KEN MILES, an appreciation
The death of Ken Miles has created a unique sort of void in the lives of an uncommonly large number of people. Personally I have known no other driver whose death has touched so many people in some private, special sort of way.-Ken was killed at Riverside Raceway on Aug. 17, 1966 while testing one of the Ford J-car prototypes. The testing program that was being carried out was to determine whether the J-car was suited for participation in this fall's Canadian-American Championship series. A series of trouble-free laps had been made before the accident and on the final lap there was nothing to indicate anything wrong as the car came down the backstretch at about 175 mph. Then, toward the end of the straight when the car had slowed to approximately 100, it went out of control, spun to the inside of the course and went over a tall embankment. The car bounded end over end and Ken, thrown out of the car, was dead of head injuries before emergency crews reached the scene. The main section of the chassis caught fire after coming to rest and the fire damage, plus the physical battering given the scattered components in the violent series of crashes, make it doubtful that the reason for the accident will ever be determined. It may not matter now, except for our own satisfaction, but no one who knew Ken's driving can believe that the accident resulted from a mistake on his part.

The funeral was held the following Saturday and the chapel would not hold all the people who came to pay final respects to a man whose career was unique in the history of American racing.

Ken's early career has been documented in a number of biographical sketches and articles. Several of the better ones have appeared in Road & Track during the last ten years.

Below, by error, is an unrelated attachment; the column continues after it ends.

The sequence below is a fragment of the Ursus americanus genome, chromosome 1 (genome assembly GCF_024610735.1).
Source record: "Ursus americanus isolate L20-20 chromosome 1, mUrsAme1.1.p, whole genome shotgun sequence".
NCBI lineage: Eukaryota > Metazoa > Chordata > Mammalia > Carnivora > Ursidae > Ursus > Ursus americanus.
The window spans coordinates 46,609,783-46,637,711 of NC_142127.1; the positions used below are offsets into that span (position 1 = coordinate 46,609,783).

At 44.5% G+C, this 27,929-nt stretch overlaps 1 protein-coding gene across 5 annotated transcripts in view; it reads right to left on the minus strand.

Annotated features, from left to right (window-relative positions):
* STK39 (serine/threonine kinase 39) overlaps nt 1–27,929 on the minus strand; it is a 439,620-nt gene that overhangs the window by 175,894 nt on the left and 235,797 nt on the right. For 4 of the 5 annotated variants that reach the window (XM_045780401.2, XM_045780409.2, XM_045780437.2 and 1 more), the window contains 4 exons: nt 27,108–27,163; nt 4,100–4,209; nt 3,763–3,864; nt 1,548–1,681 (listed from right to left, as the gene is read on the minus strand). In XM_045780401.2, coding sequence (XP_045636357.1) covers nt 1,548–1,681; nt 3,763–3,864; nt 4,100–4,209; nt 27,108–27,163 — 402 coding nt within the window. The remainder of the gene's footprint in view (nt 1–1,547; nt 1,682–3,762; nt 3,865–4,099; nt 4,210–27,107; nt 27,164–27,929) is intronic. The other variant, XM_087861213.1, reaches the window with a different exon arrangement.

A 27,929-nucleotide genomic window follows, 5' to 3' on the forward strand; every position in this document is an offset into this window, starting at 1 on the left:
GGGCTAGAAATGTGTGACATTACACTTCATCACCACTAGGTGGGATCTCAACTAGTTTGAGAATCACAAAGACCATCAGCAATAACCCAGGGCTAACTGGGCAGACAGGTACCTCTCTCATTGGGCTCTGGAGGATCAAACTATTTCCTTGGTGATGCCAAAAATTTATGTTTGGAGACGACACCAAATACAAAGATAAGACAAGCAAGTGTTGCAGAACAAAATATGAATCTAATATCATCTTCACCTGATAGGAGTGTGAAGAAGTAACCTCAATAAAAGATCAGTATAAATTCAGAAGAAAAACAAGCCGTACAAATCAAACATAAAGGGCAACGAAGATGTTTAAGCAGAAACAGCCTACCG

He was born in the city of Sutton Coldfield, England, a few miles from the manufacturing center. of Birmingham, on Nov. 1, 1918. Always intriqued by mechanical things, he was apprenticed to a British car manufacturer but World War II intervened and he spent seven years on various duties having to do with machinery and mechanics and was a sergeant of tanks at his demobilization in 1946. After this he returned to the motor industry in various jobs, continued a racing career that had been whetted by motorcycle racing while still in service. His first racing car was a Frazer-Nash into which he inserted a Ford V8-60 engine and he enjoyed some small local successes in club events and hillclimbs. [Editor's Note: See our commentary at the end of this story] After an unsuccessful venture into building front wheel-drive F3 cars, he came to the U.S. in early 1952 as service manager for the Southern California MG distributor.

He first raced a MG-TD in local road races, then began to attract widespread attention in his first MG Special. This car won the first race in which it participated (Pebble Beach, 1953) and formed the basis for his being regarded as the finest under 1500-cc car driver in the West. The original Miles special was a remarkably successful machine and because Ken made it look so easy, it was undoubtedly the inspiration for most of the homebuilt specials that appeared in California the next few years. As modern racing cars go, it was completely uncomplicated - front engine, live rear axle, stock gearbox, almost no special components except chassis and body - and almost utterly reliable. Proof of the car's essential integrity, it was later campaigned by Cy Yedor, then by Dusty Miller, and even after that by Dusty's son, Nels. And it was still a good car.

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Author: James T. Crow, Road & Track Magazine, November 1966

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